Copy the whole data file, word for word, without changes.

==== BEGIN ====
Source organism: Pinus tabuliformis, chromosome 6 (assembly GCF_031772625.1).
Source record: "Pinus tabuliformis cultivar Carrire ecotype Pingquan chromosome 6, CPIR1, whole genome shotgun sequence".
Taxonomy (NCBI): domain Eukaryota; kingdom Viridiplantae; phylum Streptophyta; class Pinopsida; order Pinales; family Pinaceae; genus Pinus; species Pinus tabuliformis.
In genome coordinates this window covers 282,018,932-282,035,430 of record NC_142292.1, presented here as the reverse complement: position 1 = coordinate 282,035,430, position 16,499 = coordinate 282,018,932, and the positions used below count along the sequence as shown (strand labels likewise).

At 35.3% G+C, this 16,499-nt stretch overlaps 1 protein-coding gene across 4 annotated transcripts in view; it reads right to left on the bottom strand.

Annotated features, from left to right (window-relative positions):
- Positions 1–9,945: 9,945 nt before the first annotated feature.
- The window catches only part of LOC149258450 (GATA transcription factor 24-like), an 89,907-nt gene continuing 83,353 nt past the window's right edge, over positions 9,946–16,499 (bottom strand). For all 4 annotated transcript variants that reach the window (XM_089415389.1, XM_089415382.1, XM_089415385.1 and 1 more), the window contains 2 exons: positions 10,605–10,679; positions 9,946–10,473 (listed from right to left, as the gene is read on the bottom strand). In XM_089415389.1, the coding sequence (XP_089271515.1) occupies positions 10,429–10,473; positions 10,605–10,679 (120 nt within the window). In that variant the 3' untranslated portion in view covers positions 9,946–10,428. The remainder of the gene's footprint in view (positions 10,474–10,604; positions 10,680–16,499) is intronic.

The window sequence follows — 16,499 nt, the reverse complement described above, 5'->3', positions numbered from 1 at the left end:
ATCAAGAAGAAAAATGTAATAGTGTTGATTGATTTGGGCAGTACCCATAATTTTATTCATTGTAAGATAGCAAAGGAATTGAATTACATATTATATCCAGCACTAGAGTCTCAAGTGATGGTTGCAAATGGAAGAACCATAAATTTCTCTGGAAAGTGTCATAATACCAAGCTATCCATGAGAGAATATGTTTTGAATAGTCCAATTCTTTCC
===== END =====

Source organism: Pinus tabuliformis, chromosome 6 (assembly GCF_031772625.1).
Source record: "Pinus tabuliformis cultivar Carrire ecotype Pingquan chromosome 6, CPIR1, whole genome shotgun sequence".
Taxonomy (NCBI): domain Eukaryota; kingdom Viridiplantae; phylum Streptophyta; class Pinopsida; order Pinales; family Pinaceae; genus Pinus; species Pinus tabuliformis.
In genome coordinates this window covers 282,018,932-282,035,430 of record NC_142292.1, presented here as the reverse complement: position 1 = coordinate 282,035,430, position 16,499 = coordinate 282,018,932, and the positions used below count along the sequence as shown (strand labels likewise).

At 35.3% G+C, this 16,499-nt stretch overlaps 1 protein-coding gene across 4 annotated transcripts in view; it reads right to left on the bottom strand.

Annotated features, from left to right (window-relative positions):
- Positions 1–9,945: 9,945 nt before the first annotated feature.
- The window catches only part of LOC149258450 (GATA transcription factor 24-like), an 89,907-nt gene continuing 83,353 nt past the window's right edge, over positions 9,946–16,499 (bottom strand). For all 4 annotated transcript variants that reach the window (XM_089415389.1, XM_089415382.1, XM_089415385.1 and 1 more), the window contains 2 exons: positions 10,605–10,679; positions 9,946–10,473 (listed from right to left, as the gene is read on the bottom strand). In XM_089415389.1, the coding sequence (XP_089271515.1) occupies positions 10,429–10,473; positions 10,605–10,679 (120 nt within the window). In that variant the 3' untranslated portion in view covers positions 9,946–10,428. The remainder of the gene's footprint in view (positions 10,474–10,604; positions 10,680–16,499) is intronic.

The window sequence follows — 16,499 nt, the reverse complement described above, 5'->3', positions numbered from 1 at the left end:
ATCAAGAAGAAAAATGTAATAGTGTTGATTGATTTGGGCAGTACCCATAATTTTATTCATTGTAAGATAGCAAAGGAATTGAATTACATATTATATCCAGCACTAGAGTCTCAAGTGATGGTTGCAAATGGAAGAACCATAAATTTCTCTGGAAAGTGTCATAATACCAAGCTATCCATGAGAGAATATGTTTTGAATAGTCCAATTCTTTCC